A central tenet of salutogenic theory is ‘sense of coherence’9. The greater a person’s sense of coherence, the more able they are to navigate the normal stresses and uncertainties of life feeling healthy and resilient. A person with a strong sense of coherence views life as comprehensible, manageable, and meaningful. They understand or comprehend that life (including birth) is complex and uncertain, but they trust that with the resources available to them, they can manage inevitable challenges or conflicts in a way that is meaningful and satisfying. This leads to higher reported levels of well-being. On the other hand, a person with a low sense of coherence can more easily feel overwhelmed, out of control and unwell.
Antonovsky’s 6 Cs10 (p969)
Even when equipped with a strong sense of coherence, it is important that the individual is able to manage the challenge or conflict in an atmosphere of civility. This means that they should be able to express their needs and decisions in a calm and confident way, secure in the expectation that they will be listened to, believed, and their decisions respected. This maximises well-being for all concerned. When self-determination is met with coercive attempts to gain the person’s compliance, relationships of trust break down and the situation can become very stressful. Civility between health professionals also improves outcomes by creating a healthier and more civilised environment for everyone11, and this is helped when the physical environment is designed to support wellness12.
Maria is in her last month of pregnancy and, like almost all healthy women, is expecting to give birth in the warmth and familiarity of her own home. Naturally, she has been monitoring her own well-being supported by family and friends, but she also drops into the local maternity centre as often as she likes. While there she can enjoy a massage, chat with friends over lunch in the cafe, relax in the beautiful garden, join a walking or singing group, take a yoga or birth art class, find out about activities that are aimed for partners and families, or check in with her midwife. Each maternity centre is attended by the same small group of midwives, one of whom will be with Maria when she gives birth.
To ensure continuity of carer, each midwife is supported in their home life by a home-help. This is a vocational role often attracting people whose own children have grown. Home-helps are highly valued for the wisdom, compassion and skill they bring to supporting the well-being of the family. They also help care for people in labour, new families, the sick, the dying, and the newly bereaved as these natural life experiences often require a spare pair of experienced loving hands. They gain this experience through apprenticeship and are regarded as wise friends or aunties. When preferred, family members may assume this role and will be remunerated as fitting the importance of the work. Everyone acquires a solid grounding in these skills and philosophies at school, and from modelling within the home. Birth, death and illness are part of life, and life is everyone’s business. Health care on Salutogenia, including maternity care, is distinct from medical care. The government follows the paradigm, policy, practice approach. It has naturally adopted a salutogenic paradigm or philosophy of health, it has put policies in place known to support this, such as secure housing and minimising income inequality, and it has been conscientious in putting policy into practice. The result has been a massive improvement in well-being and a corresponding reduction in the costs of medicine. This has been possible because, as Antonovsky suspected13, people on Salutogenia care about each other.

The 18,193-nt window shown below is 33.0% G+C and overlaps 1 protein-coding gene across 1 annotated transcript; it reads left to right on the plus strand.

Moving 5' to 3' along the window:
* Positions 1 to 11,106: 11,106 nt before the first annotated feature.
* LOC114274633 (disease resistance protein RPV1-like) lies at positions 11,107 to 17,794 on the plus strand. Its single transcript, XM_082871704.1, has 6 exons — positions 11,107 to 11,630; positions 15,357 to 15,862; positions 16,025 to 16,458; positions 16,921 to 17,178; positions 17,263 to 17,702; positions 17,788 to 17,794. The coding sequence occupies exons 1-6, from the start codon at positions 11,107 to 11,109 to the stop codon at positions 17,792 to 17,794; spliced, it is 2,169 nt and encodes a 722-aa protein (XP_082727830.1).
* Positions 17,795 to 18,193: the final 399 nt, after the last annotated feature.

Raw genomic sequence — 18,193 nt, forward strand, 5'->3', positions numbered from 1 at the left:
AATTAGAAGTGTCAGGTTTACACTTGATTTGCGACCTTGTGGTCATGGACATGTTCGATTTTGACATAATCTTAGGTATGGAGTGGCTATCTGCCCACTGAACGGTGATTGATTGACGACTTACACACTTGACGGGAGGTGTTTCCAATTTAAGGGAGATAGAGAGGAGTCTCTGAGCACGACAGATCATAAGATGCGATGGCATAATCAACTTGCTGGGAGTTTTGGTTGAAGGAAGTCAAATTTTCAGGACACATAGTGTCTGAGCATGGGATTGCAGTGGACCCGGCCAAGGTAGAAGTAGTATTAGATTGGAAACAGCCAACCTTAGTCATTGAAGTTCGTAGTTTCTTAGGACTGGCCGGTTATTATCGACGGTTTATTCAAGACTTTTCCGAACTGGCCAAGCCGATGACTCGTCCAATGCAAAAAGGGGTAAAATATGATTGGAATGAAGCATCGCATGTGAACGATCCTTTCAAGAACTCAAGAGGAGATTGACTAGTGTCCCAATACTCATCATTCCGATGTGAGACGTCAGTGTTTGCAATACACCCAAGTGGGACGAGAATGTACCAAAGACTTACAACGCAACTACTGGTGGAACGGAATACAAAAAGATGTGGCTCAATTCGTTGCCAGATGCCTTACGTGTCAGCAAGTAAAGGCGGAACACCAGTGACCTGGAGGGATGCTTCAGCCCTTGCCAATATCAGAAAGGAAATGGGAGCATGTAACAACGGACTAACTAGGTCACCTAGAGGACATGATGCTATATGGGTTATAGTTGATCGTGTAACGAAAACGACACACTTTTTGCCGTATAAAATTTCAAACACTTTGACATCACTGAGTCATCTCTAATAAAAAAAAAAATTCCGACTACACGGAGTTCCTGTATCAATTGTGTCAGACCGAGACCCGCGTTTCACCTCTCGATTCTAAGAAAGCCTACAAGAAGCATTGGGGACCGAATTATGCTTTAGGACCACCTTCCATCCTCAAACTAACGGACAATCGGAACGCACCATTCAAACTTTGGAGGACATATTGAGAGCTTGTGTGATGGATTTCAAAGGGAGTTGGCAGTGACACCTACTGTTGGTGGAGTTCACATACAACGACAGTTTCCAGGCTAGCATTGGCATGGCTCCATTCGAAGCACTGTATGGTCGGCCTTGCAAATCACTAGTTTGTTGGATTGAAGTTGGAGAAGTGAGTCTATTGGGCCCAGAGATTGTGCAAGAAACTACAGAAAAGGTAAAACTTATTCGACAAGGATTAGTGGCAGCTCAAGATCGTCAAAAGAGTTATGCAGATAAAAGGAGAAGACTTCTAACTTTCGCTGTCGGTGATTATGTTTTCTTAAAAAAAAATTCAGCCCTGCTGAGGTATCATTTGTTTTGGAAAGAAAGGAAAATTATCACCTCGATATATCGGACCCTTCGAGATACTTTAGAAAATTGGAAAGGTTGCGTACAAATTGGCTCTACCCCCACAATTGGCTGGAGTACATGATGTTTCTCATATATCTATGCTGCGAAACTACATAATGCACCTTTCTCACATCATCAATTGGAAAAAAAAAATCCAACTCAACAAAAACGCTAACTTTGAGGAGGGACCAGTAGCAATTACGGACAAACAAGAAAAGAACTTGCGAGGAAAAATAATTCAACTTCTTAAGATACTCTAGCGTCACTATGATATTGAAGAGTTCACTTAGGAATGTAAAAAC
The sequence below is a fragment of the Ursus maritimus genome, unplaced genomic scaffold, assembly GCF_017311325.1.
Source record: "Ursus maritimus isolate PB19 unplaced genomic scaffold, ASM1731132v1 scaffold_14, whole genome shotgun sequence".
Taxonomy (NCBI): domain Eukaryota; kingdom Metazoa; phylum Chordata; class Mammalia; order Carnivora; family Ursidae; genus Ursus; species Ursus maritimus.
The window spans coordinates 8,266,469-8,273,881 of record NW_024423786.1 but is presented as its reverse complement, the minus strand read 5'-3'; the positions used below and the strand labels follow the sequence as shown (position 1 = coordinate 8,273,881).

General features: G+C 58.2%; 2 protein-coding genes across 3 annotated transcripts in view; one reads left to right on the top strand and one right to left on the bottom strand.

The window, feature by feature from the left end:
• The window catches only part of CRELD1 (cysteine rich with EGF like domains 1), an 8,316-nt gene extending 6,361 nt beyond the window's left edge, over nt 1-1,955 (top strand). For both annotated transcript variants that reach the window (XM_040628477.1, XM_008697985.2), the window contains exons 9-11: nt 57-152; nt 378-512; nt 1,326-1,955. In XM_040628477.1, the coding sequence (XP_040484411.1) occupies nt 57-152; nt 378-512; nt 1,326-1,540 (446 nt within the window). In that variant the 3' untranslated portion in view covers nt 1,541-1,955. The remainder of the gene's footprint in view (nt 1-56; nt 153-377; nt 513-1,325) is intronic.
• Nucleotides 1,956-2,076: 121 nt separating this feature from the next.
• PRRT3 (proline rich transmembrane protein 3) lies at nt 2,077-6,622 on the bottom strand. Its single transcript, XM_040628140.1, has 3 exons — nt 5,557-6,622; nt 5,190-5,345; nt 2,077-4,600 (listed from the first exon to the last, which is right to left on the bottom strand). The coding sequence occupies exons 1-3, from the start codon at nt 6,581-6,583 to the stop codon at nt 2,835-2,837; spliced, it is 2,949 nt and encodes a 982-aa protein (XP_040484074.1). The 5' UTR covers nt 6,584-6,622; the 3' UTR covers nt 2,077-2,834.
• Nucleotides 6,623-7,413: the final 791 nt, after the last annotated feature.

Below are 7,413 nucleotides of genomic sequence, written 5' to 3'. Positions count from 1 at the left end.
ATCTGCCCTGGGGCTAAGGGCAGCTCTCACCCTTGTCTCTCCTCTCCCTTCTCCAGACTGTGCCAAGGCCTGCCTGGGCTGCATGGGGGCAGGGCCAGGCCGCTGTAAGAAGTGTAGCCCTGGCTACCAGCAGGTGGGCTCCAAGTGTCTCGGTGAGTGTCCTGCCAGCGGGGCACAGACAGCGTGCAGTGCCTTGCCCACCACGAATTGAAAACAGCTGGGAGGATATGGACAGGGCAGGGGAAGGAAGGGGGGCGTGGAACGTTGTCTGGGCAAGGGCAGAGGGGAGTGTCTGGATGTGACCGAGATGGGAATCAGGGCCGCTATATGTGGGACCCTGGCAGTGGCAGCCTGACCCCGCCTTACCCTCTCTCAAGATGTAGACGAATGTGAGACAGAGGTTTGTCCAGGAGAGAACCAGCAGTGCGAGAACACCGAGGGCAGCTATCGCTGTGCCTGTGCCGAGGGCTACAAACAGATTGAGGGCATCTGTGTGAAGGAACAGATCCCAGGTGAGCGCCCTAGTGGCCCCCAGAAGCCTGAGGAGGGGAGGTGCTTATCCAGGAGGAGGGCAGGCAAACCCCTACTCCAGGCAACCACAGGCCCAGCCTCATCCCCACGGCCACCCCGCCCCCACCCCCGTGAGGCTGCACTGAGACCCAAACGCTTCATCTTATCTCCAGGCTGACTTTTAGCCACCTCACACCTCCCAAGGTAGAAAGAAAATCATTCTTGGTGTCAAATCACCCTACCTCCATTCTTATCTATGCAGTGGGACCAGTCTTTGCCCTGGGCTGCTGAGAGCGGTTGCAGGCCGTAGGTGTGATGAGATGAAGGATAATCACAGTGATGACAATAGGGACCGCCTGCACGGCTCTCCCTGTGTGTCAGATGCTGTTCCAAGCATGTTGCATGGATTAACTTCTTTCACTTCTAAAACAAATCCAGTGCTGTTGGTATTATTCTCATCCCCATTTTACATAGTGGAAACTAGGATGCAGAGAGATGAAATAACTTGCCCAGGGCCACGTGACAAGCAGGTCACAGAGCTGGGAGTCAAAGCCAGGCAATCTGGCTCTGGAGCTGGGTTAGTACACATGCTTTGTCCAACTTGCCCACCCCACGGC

Last week, Maria felt a bit odd and decided to drop in to see her midwife Sally. She was disappointed to find that a potential complication had arisen. However, she has grown up understanding that life is complex and challenges are inevitable. With her strong sense of coherence she rallies her resources. She contacts AIMS for evidence-based information and talks it through with her family. Then she checks in with Sally about the exact test readings and together they map out Maria’s different options. Maria knows that these are her decisions and hers alone, and that she will be supported whatever she decides.